Keynote speaker Christopher O. Ward, Executive Director of the Port Authority of New York and New Jersey.
that addressed the interaction between cars and cities. The second panel looked at rail infrastructure and its impacts on urban and regional planning. The panel’s moderator, Petra Todorovich (Regional Plan Association), began the session by presenting the Regional Plan Association’s America 2050 plan. Frederik Pretorius (University of Hong Kong) discussed the special case of Hong Kong’s high urban density and how the government manages rail line expansions. Ariella Masboungi (state architect/ planner, France) discussed how sprawling cities in Europe are responding with new modes of transportation like light rail and dedicated bus lines to reinforce density. Wu Jiang (Tongji University, Shanghai) described China’s network of high speed rail lines as a compliment to their highway planning program. Dana Cuff (UCLA cityLAB) explained her idea for postsuburban mobilities in Southern California, and described the challenge creating ‘smart growth’ in post-suburban landscapes. Cuff also suggested that a strong vision for design is what drives good policy, linking two of the main themes of the workshop. The third panel on digital technologies’ overlaps with transportation, moderated by Mario Gandelsonas, offered new ways to consider transportation questions. Joanna Berzowska (Concordia University, XS Labs) presented her work with new technologies embedded in wearable items that encourage more sensual interaction with the digital. Kristen Purcell (Pew Research Center) described her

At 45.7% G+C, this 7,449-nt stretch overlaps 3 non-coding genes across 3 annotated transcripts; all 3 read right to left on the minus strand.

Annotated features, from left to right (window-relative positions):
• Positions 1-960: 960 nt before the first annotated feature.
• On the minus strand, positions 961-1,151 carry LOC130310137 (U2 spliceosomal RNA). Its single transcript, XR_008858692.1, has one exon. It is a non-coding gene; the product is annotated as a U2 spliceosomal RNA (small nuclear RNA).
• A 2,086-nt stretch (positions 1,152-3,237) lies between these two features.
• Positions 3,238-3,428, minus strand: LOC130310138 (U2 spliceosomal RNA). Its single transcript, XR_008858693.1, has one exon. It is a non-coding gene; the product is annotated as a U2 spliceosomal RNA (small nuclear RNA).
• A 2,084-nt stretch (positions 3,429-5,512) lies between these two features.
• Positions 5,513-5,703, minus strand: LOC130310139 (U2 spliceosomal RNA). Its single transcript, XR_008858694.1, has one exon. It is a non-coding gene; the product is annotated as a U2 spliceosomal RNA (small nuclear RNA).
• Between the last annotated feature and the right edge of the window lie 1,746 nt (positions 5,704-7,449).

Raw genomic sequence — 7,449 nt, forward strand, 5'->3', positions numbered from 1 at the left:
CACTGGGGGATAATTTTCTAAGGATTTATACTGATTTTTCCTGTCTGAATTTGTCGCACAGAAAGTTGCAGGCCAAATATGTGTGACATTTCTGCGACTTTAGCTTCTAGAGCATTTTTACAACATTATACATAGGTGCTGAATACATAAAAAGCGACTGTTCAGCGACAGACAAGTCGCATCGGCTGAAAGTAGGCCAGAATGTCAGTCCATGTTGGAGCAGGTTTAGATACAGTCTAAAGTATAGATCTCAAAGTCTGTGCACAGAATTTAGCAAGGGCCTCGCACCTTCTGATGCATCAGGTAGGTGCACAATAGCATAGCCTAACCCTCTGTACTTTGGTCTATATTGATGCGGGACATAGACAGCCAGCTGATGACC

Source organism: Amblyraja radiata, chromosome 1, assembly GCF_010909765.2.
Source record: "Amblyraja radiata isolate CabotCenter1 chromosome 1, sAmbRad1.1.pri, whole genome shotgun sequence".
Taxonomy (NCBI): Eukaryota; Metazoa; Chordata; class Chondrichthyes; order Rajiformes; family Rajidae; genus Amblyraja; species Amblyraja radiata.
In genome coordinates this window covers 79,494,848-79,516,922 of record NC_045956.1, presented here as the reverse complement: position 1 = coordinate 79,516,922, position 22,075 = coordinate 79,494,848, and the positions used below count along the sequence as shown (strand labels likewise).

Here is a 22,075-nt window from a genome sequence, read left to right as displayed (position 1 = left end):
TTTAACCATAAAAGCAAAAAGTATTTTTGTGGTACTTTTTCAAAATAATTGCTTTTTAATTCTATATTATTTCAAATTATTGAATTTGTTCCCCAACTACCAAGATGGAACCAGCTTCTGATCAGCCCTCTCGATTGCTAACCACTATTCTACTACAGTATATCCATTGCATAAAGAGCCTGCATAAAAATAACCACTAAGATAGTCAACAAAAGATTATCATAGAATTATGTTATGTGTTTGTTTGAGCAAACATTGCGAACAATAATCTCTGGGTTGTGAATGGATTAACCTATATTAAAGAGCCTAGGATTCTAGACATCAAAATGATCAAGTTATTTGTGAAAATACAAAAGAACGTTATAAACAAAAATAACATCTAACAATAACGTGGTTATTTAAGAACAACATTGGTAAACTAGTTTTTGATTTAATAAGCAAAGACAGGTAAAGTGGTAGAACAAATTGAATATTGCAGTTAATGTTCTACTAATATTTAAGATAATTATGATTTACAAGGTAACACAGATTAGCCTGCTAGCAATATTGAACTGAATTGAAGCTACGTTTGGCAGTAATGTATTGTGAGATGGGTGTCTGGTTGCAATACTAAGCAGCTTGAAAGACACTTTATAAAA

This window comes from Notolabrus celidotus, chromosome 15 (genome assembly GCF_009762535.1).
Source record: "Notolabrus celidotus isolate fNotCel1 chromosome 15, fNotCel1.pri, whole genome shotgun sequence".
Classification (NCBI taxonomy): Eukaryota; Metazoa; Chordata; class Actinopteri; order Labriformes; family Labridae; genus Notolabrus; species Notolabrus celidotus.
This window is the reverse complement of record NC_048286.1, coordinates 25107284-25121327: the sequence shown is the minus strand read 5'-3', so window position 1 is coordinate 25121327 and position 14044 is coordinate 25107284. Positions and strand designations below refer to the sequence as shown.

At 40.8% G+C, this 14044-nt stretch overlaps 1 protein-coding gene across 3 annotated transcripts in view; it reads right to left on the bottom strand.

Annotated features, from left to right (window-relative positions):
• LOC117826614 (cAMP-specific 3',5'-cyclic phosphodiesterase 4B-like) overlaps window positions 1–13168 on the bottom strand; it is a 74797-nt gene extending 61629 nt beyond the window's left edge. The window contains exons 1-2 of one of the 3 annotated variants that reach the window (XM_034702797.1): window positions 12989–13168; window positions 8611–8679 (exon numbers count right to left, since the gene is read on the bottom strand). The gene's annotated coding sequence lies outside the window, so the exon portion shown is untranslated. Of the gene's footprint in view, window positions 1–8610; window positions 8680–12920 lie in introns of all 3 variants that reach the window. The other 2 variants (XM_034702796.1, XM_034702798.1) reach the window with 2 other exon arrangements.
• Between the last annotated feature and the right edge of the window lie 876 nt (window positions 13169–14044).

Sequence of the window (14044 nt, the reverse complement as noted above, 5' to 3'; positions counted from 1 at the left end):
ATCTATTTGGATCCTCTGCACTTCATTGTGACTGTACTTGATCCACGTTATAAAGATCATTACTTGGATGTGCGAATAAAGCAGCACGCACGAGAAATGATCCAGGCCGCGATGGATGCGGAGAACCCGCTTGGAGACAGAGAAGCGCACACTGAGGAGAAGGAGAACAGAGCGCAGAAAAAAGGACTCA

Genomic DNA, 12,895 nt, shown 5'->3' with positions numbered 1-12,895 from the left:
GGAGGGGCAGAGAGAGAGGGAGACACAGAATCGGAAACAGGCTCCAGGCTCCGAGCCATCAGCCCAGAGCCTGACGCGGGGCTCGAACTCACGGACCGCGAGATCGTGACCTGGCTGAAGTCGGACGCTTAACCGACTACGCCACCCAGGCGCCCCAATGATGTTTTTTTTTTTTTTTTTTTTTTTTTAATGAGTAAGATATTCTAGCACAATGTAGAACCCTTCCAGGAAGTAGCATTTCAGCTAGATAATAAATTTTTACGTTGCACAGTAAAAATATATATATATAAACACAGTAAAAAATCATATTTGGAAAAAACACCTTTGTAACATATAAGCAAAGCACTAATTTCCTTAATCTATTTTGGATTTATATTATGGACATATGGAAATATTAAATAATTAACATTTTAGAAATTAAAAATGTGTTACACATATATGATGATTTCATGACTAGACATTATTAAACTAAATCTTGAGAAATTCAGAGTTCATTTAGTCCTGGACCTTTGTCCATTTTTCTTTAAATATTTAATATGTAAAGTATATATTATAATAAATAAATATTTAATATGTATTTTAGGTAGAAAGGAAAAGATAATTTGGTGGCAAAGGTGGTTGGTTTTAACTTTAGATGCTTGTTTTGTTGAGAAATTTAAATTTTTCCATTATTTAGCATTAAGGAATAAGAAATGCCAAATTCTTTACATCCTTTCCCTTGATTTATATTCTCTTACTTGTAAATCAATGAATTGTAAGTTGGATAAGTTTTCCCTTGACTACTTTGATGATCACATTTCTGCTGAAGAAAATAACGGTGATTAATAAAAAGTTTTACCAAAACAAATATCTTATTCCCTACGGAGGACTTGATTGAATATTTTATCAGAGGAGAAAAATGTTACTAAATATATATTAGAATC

Partial prototype of concept car design— Axel Kilian, Peter Schmitt, Patrik Kuenzler, Enrique Garcia, MIT Media Lab 2005.